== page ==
FlyQuest’s Summer Split Nightmare: Struggling to Meet Expectations and Facing Playoff Pressure

FlyQuest entered the LCS Summer Split with great expectations following a tight third-place finish in the Spring and a supposedly improved squad with Vulcan replacing Eyla. However, their start has defied expectations in the worst ways possible, even though they still have time to turn it around. Also, League of Legends team FlyQuest was promoted as a roster at the beginning of 2023, significantly investing in becoming one of the league’s top clubs. The buzz around this group was palpable because it included players like Jeong ‘Impact’ Eon-young, Mingyi ‘Spica’ Lu, Lee ‘Prince’ Chae-hwan, and Lee ‘VicLa’ Dae-Kwang, some of the top talent in South Korea.

Even in an interview with Spica in the Spring, we talked about overseas opponents he’d like to play against and whether competition in North America was fierce enough to prepare players for playing against the greatest teams in the world. A few months later, the story has been entirely turned around. Even with the addition of Philippe ‘Vulcan’ Laflamme, one of the top support players in the LCS, the team’s Summer Split has gotten off to a disastrous start with just two weeks of play and no wins.

With a winless start to the LCS Summer Split, FlyQuest falters

The FlyQuest team’s identity in Spring was clear-cut: play around Prince. He routinely outlasted late-game hyper scalers like Aphelios and Zeri and those ADCs who were more early-game focused, including Lucian, in the context of that time’s heavily bot lane-focused meta. He has yet to be able to establish himself during the Summer Split, though. A string of surprise losses as a result of it, FlyQuest’s single lane performers generally being outclassed, and Spica’s inability to spark his team’s offense. After their sixth straight defeat, Vulcan was spotted with his head in his hands, and the team’s downward trend has supporters concerned that FlyQuest won’t be able to recover in time to compete in the Playoffs. Additionally, other organizations make fun of them.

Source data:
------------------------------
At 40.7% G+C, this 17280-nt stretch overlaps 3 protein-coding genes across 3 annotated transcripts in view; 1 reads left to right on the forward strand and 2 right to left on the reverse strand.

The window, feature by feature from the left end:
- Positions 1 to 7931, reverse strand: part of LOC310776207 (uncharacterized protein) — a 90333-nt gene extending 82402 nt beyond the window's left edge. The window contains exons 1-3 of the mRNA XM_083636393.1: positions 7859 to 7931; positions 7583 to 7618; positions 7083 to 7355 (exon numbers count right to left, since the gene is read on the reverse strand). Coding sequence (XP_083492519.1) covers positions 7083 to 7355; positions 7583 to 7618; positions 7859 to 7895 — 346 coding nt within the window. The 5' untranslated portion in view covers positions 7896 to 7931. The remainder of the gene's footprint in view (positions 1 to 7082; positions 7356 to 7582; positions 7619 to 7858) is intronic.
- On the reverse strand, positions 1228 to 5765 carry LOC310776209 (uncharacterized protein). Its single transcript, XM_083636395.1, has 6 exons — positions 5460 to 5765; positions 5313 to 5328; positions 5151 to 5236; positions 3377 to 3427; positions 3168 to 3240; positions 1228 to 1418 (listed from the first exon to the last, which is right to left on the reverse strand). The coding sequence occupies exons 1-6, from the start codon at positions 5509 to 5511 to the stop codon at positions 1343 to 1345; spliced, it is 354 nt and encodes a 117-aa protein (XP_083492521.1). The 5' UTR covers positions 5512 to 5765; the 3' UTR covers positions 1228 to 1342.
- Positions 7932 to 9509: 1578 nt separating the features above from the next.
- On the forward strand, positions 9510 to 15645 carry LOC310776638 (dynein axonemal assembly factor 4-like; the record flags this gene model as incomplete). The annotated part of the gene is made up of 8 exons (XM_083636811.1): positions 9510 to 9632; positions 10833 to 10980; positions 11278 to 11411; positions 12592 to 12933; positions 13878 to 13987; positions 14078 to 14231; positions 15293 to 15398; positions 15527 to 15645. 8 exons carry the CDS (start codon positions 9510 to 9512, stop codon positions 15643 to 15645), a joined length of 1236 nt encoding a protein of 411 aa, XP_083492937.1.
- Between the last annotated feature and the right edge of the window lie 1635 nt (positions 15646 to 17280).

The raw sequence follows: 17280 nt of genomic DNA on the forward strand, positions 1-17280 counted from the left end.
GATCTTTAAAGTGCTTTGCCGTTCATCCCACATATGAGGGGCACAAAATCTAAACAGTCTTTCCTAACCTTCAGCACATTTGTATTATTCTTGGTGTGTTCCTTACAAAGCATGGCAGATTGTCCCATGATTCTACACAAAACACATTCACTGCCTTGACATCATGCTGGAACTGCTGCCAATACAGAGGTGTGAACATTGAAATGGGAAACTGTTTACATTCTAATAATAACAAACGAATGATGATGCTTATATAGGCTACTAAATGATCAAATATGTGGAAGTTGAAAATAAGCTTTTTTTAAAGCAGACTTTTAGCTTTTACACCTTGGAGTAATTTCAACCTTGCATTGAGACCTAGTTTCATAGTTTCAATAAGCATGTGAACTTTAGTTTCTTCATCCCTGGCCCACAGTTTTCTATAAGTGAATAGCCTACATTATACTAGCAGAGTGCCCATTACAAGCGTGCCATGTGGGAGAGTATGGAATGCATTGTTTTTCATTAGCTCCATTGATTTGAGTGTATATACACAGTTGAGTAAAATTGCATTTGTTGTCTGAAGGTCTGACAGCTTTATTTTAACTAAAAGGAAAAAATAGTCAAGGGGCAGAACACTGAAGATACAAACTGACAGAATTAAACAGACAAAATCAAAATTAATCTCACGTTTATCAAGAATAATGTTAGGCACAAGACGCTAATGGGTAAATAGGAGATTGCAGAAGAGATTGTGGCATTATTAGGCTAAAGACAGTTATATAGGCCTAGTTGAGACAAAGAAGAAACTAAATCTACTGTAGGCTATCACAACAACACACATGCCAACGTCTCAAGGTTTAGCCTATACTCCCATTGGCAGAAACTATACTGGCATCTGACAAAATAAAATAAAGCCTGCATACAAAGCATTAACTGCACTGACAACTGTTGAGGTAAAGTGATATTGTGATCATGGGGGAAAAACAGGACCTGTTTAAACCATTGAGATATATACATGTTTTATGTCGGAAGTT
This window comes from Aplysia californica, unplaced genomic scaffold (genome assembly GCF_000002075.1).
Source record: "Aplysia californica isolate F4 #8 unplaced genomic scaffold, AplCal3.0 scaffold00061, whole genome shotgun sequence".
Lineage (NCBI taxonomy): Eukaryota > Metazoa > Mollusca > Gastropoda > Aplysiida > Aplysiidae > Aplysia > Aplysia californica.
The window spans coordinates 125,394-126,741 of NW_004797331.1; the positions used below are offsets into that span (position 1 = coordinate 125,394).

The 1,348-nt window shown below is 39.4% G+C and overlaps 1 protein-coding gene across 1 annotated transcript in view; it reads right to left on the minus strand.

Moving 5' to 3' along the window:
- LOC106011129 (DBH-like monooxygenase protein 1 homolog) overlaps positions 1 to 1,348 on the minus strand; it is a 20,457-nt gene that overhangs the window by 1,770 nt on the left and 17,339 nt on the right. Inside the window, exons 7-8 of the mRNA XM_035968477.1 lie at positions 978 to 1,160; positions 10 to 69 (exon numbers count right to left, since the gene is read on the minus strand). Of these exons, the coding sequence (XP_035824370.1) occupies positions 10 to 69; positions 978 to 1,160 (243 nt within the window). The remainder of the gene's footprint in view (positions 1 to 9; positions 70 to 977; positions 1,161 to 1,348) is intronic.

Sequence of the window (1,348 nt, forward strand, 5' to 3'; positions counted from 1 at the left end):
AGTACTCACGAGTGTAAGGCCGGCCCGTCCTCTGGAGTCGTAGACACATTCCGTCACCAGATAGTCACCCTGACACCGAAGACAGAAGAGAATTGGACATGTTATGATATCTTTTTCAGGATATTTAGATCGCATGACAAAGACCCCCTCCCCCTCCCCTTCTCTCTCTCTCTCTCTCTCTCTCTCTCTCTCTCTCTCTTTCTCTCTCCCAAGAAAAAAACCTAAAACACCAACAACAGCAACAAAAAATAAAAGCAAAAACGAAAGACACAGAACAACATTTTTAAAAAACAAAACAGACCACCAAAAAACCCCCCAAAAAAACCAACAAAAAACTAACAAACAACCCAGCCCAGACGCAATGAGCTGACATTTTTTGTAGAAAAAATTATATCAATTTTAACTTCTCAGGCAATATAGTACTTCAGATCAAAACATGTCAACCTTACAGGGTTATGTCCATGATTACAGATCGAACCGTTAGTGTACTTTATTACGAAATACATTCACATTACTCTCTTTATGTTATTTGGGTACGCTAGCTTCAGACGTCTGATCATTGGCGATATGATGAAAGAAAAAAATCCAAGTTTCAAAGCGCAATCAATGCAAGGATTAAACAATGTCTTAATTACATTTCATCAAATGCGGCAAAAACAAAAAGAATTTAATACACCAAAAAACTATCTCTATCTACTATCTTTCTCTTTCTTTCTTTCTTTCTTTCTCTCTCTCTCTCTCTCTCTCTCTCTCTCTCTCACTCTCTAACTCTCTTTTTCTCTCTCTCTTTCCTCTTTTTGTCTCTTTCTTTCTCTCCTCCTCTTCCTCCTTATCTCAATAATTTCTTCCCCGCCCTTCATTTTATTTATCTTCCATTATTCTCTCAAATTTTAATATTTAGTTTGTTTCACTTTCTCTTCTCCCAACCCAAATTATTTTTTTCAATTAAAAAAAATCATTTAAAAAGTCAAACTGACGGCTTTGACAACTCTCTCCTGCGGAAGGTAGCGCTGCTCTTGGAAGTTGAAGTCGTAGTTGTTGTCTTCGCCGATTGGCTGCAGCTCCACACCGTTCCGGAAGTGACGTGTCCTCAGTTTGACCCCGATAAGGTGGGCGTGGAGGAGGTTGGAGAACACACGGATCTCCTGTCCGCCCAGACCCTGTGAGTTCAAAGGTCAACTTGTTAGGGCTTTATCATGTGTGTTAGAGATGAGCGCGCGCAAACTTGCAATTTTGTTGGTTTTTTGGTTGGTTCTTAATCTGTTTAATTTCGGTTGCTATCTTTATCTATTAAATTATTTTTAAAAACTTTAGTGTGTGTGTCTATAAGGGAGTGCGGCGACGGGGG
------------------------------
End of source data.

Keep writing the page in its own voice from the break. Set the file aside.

The majority of clubs with less than 9 losses don’t advance to the playoffs. Even while it’s still possible to score 8–10, it’s relatively uncommon. Therefore, FlyQuest doesn’t have much time to determine how to win more games if they want to compete at Worlds in 2023. They discussed how the LCS walkout would have affected the Summer Split during a recent interview with Mohammed ‘Revenge’ Kaddoura. It still needs to be included in the final version of the interview. But what he said is particularly pertinent to FlyQuest’s situation:

“We have fewer days of practice merely because it’s faster, so if you’re a team struggling at this period, it’s tough to catch up to units performing well. So it’s good if your team is performing well. You bully everyone. Given EG’s good performance thus far, the split for Revenge being shorter is excellent. 

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